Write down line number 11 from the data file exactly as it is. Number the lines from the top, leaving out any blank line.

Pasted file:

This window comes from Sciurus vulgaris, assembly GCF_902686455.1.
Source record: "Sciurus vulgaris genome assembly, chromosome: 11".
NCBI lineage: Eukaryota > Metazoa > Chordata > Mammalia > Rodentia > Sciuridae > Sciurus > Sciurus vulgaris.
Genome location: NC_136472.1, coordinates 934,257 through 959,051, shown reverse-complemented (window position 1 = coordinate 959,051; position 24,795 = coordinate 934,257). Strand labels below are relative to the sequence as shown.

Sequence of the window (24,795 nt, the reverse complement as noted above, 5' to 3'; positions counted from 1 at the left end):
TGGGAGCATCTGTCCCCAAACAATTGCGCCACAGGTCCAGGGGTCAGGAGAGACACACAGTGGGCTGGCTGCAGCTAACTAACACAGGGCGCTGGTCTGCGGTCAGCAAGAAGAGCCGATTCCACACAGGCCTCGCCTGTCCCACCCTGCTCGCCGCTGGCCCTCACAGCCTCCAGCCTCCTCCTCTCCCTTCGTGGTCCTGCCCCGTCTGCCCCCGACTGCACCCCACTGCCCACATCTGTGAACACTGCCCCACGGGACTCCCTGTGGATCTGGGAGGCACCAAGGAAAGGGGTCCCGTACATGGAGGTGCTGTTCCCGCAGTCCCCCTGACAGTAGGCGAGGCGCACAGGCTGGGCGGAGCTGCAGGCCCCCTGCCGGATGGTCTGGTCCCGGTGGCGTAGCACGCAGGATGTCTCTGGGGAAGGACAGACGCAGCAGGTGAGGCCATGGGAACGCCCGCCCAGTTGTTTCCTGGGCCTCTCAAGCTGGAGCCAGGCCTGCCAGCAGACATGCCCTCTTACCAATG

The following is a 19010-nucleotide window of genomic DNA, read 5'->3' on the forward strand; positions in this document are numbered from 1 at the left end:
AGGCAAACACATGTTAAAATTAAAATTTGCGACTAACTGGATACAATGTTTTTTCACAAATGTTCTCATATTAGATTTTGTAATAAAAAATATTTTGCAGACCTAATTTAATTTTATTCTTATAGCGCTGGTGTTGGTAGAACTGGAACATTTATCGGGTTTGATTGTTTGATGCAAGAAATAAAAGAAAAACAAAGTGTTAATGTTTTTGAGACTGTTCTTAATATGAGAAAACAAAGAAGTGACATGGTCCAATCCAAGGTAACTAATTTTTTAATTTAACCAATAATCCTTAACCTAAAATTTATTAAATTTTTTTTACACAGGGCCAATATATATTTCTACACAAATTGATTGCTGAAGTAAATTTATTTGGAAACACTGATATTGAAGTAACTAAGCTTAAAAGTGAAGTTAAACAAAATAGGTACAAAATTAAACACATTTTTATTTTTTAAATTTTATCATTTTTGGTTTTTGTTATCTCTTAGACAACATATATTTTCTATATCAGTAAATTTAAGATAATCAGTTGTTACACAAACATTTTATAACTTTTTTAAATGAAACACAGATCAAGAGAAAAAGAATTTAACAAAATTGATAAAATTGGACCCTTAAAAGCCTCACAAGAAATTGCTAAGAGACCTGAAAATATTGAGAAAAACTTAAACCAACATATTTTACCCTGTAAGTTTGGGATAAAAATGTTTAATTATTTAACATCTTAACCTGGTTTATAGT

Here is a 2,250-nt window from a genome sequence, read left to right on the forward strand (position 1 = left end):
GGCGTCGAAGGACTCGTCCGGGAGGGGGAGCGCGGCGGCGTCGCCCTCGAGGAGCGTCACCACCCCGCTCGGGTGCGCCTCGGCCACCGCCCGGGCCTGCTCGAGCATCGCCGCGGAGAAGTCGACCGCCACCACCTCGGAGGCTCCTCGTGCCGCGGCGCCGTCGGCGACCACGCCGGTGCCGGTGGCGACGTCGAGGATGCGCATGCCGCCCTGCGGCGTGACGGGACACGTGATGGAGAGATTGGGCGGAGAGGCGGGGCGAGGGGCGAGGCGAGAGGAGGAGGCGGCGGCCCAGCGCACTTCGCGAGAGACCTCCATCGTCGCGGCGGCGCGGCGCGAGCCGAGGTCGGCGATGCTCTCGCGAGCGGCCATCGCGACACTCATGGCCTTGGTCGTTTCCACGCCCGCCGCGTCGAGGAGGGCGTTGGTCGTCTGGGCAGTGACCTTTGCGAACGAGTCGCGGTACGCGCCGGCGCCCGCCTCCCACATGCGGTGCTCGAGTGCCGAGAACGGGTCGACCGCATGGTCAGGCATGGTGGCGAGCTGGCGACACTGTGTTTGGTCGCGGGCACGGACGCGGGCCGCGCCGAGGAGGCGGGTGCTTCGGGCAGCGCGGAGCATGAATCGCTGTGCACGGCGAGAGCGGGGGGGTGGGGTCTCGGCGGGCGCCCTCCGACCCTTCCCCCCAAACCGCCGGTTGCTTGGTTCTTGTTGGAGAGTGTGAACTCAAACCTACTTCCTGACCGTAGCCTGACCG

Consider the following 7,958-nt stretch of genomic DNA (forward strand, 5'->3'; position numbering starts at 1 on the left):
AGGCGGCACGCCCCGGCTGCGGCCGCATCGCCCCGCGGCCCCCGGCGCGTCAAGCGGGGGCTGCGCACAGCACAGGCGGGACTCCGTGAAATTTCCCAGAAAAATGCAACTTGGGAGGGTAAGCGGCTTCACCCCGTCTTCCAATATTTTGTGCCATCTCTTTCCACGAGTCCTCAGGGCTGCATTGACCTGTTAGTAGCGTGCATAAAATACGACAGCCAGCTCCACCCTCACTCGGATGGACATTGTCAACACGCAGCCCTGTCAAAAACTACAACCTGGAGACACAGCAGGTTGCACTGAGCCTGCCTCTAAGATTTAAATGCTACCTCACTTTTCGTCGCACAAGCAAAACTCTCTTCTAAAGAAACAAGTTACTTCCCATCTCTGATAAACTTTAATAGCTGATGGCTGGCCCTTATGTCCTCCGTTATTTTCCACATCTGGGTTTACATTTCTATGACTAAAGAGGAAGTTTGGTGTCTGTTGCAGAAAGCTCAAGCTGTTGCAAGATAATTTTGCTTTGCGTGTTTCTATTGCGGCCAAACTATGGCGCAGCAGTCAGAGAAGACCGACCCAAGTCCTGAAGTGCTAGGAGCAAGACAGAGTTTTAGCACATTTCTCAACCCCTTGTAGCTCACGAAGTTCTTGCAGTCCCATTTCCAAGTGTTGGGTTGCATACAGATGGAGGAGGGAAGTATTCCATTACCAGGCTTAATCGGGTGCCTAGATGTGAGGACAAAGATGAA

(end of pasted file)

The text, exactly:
Consider the following 7,958-nt stretch of genomic DNA (forward strand, 5'->3'; position numbering starts at 1 on the left):